This article first appeared on Role Reboot and has been republished with permission.
Transgender Texans are finally afforded legal protection against hate crimes. With the recent introduction of House bill 1513 to add gender identity to the list of protected classes under the 2001 James Byrd Jr. Hate Crimes Act, Texas state representatives finally acknowledged the rights of a community that is far too often victimized and dismissed. That’s a step forward.
Now, if we could get our larger community to embrace our trans community, we may make real progress.
Muhlaysia Booker was found shot to death on Saturday, May 18, making her one of five transgender women killed in 2019. Last month, I attended a rally for her after a brutal assault of the 23-year-old African-American transgender woman was captured on video and shared on social media. As heard on the video, someone was offered $200 to assault Muhlaysia. Several onlookers joined in the attack and, after several painstaking minutes, a few people, thought to be her friends, were able to drag her limp body from the scene. Police were investigating the assault as a possible hate crime. There were few people from the larger community at the rally following her assault; and following her death there were over 100 people in attendance from all segments of the LGBTQ+ community. Unfortunately, in her death, the community showed up for Muhlaysia more than they did in her life.
Last year, I attended the memorial for Karla Patricia Flores-Pavon, a 26-year-old Latina transgender woman who was found choked to death in her Dallas apartment. In May 2018, Karla became the ninth known trans person murdered in the United States. As in the Dallas case of Muhlaysia and Karla, many of the assaults and deaths of transgender people nationwide are, sadly, women of color.
The common, most disturbing, thread that I noticed at both memorials was that our larger community of straight allies and our other LGBTQ+ brothers and sisters don’t seem to show up for the most marginalized of our community.
Those attending Muhlaysia’s rally were predominately transgender women of color. There were few straight allies or even the L and the G of our LGBTQ+ acronym. Mostly Latinas attended the memorial service for Karla; there was little news coverage and few straight allies. It saddens me that we don’t stand alongside our trans community when they may need us the most.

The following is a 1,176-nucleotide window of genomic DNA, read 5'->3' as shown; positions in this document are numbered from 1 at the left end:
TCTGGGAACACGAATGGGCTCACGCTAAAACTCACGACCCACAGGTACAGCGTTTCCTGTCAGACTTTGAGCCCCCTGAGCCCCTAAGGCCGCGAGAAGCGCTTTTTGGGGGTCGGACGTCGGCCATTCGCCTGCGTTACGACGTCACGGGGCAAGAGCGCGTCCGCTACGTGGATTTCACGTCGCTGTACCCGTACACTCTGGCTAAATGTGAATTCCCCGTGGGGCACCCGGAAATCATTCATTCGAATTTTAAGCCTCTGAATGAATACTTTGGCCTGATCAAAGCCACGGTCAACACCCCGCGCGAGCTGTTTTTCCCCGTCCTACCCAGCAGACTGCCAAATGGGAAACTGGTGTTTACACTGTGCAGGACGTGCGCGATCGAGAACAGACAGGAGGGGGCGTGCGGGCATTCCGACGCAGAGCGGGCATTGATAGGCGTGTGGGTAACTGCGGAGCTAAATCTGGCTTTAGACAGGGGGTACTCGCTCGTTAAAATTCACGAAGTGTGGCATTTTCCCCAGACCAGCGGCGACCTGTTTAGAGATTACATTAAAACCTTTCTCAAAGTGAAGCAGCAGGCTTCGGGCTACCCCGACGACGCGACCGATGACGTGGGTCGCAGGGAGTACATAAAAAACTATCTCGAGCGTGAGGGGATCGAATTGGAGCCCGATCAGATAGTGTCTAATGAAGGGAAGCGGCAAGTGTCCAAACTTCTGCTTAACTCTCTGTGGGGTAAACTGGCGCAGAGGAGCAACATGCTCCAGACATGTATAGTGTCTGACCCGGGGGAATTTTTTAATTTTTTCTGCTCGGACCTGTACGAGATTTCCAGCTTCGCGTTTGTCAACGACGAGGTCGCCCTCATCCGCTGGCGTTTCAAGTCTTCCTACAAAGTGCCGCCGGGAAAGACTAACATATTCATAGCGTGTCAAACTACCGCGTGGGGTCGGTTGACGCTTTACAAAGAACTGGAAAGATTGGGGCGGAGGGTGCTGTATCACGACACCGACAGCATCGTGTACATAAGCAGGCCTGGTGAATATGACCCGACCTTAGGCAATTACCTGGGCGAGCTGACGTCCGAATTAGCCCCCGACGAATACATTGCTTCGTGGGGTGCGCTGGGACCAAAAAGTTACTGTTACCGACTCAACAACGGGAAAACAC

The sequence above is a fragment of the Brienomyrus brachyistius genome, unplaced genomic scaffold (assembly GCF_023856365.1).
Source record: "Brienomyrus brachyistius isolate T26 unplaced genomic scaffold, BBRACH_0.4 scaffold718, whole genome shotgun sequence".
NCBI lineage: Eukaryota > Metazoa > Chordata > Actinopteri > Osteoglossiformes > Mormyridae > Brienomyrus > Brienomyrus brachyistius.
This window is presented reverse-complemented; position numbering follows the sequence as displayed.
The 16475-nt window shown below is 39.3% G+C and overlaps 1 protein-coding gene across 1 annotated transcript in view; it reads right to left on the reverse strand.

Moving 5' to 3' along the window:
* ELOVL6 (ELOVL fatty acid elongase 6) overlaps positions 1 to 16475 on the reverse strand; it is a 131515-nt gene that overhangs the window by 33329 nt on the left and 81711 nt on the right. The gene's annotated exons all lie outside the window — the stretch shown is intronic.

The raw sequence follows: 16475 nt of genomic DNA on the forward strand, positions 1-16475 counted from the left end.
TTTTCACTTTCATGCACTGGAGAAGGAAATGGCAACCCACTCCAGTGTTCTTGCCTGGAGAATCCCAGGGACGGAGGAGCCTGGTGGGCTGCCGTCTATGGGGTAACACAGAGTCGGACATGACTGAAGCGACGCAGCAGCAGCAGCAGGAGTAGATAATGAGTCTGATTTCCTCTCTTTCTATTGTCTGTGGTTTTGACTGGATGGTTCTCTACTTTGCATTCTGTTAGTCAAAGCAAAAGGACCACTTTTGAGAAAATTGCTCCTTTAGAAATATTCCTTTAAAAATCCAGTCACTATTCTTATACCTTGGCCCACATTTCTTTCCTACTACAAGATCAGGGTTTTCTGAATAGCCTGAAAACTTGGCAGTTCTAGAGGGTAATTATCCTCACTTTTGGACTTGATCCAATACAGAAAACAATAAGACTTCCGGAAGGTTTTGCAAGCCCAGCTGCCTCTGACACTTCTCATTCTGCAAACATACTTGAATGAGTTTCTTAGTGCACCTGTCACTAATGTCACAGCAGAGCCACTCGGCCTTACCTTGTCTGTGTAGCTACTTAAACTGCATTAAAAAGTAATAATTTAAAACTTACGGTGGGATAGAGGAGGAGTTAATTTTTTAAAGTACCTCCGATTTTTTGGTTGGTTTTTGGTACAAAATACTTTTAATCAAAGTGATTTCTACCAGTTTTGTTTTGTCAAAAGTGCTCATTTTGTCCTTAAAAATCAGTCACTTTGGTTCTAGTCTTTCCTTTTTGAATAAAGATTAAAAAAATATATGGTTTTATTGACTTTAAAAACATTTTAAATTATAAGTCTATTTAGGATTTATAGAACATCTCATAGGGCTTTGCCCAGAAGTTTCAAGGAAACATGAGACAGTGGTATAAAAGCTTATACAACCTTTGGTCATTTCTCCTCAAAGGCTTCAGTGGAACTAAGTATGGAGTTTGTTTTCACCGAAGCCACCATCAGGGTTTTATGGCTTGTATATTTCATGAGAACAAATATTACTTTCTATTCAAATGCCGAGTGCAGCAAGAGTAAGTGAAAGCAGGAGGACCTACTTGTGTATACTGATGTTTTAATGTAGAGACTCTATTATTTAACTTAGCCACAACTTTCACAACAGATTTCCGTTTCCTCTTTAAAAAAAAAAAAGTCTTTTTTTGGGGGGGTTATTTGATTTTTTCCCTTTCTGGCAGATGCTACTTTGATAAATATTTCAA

At the end of April this year, I had the opportunity to attend a couple of sessions of the 8th Annual Black Trans Advocacy Conference (BTAC), annually held in Dallas. During the session on being a BTAC Ally Partner, Houston activist Diamond Collier eloquently voiced what the Trans community seeks —and, really, what all of us seek: to “be celebrated and not just tolerated.”
You Might Also Like: Stop Complimenting Me For Supporting My Trans Child
I am thankful for the space where I could become better informed on how I can advocate for, create, and hold space for some of the most marginalized, overlooked, forgotten, dismissed and disrespected people in our LGBTQ+ family.
An April 15, a NewsOne article points out that physical attacks and assaults against the transgender community often go unreported. The Human Rights Campaign keeps track of deaths in the transgender community. In 2017 there were at least 29 deaths due to fatal violence; in 2018 there were at least 26 deaths. The HRC reports that this “fatal violence disproportionately affects transgender women of color, and that the intersections of racism, sexism, homophobia and transphobia conspire to deprive them of employment, housing, healthcare and other necessities.”
The passing of the new gender identity bill aligns Texas law more closely with the federal hate crime law that already includes gender identity. The bill’s passage is more notable because it comes on the heels of the April 24th execution of John William King, the murderer of James Byrd Jr. The original James Byrd Jr. Hate Crimes Act strengthened penalties for crimes motivated by a victim’s race, religion, color, sex, disability, sexual preference, age, or national origin, but did not include crimes committed against a person based on their gender identity, which includes our transgender community.
There is absolute courage in living out your truth.
I can’t completely understand the bravery it takes to live the truth of your being out loud when the odds are stacked against you —even within your own families. I have a privilege as a cisgender woman that I have taken for granted more times than I’ve recognized. I have the privilege to show up in spaces like school, work, church, and the grocery store with no one giving me a second look because I don’t fit into their pre-set and conditioned idea of what a man or woman looks like.
Diamond said it best during the BTAC Conference, I hope to keep this mantra in the forefront of my thoughts as I do my best to show up, create, and hold space for all of those whose experiences may be different than mine and that I work and live so that you can and will “be celebrated and not just tolerated.”
Joli Angel Robinson manages Community Engagement at the Dallas Police Department and is a Public Voices Fellow with The OpEd Project. She is currently pursuing her Doctorate in Organizational Change & Leadership from USC; she received her Master’s and Bachelor’s degree from Dallas Baptist University.